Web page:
Lost in the noise of yesterday’s social care announcements, Chancellor Rishi Sunak has named October 27 as his next Budget Day - and the time that announcements about future property-related tax changes are most likely to be made.
On the same day there will be a three year spending review, work for which has already started - Sunak yesterday asked all government departments to identify at least five per cent savings and efficiencies from their day-to-day budgets for unspecified reinvestment elsewhere.
In addition, it was announced yesterday that there would be a 1.25 per cent rise in National Insurance from April 2022 and a tax on share dividends will also go up by 1.25 per cent; these would become a separate tax on earned income from 2023 - all of these would be used to generate revenue for the government’s social care reforms.
At the last Budget in the spring, and at a so-called ‘tax day’ of announcements shortly afterwards, it was anticipated that there may be changes to property taxation.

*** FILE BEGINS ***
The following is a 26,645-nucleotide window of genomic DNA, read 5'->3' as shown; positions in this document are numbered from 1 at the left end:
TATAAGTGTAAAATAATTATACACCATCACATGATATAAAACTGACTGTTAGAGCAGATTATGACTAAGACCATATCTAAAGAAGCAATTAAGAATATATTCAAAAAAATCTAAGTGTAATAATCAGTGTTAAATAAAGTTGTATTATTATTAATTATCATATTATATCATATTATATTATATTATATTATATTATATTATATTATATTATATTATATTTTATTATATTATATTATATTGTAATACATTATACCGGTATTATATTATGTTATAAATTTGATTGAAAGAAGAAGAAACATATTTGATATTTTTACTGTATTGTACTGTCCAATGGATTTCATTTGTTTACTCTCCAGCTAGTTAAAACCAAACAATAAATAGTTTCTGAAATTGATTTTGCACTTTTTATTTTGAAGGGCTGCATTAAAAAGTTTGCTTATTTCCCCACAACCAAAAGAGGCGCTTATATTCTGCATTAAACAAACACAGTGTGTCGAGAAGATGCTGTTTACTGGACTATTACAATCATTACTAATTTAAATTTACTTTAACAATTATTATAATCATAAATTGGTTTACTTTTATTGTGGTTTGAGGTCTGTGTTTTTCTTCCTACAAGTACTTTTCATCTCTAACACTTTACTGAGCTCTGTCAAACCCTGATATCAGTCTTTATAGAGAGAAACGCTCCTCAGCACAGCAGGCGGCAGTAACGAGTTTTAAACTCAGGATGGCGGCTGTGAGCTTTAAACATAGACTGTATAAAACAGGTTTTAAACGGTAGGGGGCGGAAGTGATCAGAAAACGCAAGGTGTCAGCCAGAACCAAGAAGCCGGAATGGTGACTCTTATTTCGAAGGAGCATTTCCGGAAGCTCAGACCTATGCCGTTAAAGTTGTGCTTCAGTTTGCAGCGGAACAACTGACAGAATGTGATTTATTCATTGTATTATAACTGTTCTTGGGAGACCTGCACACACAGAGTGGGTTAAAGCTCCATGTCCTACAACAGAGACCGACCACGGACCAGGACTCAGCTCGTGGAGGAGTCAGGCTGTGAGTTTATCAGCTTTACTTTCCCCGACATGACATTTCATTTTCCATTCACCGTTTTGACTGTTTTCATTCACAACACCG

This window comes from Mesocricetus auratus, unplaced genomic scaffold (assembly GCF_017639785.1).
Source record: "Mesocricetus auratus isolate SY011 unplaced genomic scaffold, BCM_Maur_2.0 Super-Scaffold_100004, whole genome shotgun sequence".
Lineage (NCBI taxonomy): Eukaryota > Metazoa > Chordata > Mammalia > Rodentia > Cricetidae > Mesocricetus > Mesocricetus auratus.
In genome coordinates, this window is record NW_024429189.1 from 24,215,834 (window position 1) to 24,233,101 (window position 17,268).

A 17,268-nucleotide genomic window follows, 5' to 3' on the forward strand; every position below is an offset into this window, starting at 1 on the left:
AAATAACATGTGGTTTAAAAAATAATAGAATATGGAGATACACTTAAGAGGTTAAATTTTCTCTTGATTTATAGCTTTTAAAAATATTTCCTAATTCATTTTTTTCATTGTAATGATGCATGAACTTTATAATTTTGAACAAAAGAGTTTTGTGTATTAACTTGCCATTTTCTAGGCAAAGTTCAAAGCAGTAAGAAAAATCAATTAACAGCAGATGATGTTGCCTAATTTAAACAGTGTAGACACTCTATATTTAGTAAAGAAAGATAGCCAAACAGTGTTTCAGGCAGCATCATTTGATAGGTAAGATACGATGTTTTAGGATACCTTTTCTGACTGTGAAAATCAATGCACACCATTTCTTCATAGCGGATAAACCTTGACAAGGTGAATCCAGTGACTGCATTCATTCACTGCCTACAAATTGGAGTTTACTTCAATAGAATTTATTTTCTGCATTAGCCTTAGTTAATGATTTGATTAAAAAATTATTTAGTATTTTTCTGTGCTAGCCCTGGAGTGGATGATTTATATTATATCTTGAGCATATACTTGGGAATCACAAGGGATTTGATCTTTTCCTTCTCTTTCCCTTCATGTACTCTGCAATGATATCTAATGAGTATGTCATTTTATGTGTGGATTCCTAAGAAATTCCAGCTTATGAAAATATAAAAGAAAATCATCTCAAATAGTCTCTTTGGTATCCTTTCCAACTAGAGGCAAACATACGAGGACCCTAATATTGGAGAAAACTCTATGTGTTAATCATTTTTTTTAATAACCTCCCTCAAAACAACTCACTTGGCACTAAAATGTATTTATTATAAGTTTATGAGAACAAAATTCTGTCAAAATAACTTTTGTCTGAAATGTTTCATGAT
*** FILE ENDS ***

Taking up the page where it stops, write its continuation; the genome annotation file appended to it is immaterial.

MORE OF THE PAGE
Those changes did not materialise - it is thought because the government waned to wait until the worst of the pandemic ended - but analysts suggest changes may occur this time round.
The two changes considered most likely earlier this year were:
- enacting the recommendations of the Office for Budget Responsibility on Capital Gains Tax, aligning CGT rates more closely to income tax or restricting the range and value of exemptions;
- replacing the outdated and unpopular council tax with an annual tax based on property value (some analysts have suggested that stamp duty could be abolished as a separate charge and integrated into this annual tax as well).
Yesterday the Chancellor announced that on October 27 the government would update the country on all aspects of its so-called Build Back Better programme, including housing.
Sunak himself says: ”At the Spending Review later this year, I will set out how we will continue to invest in public services and drive growth while keeping the public finances on a sustainable path.”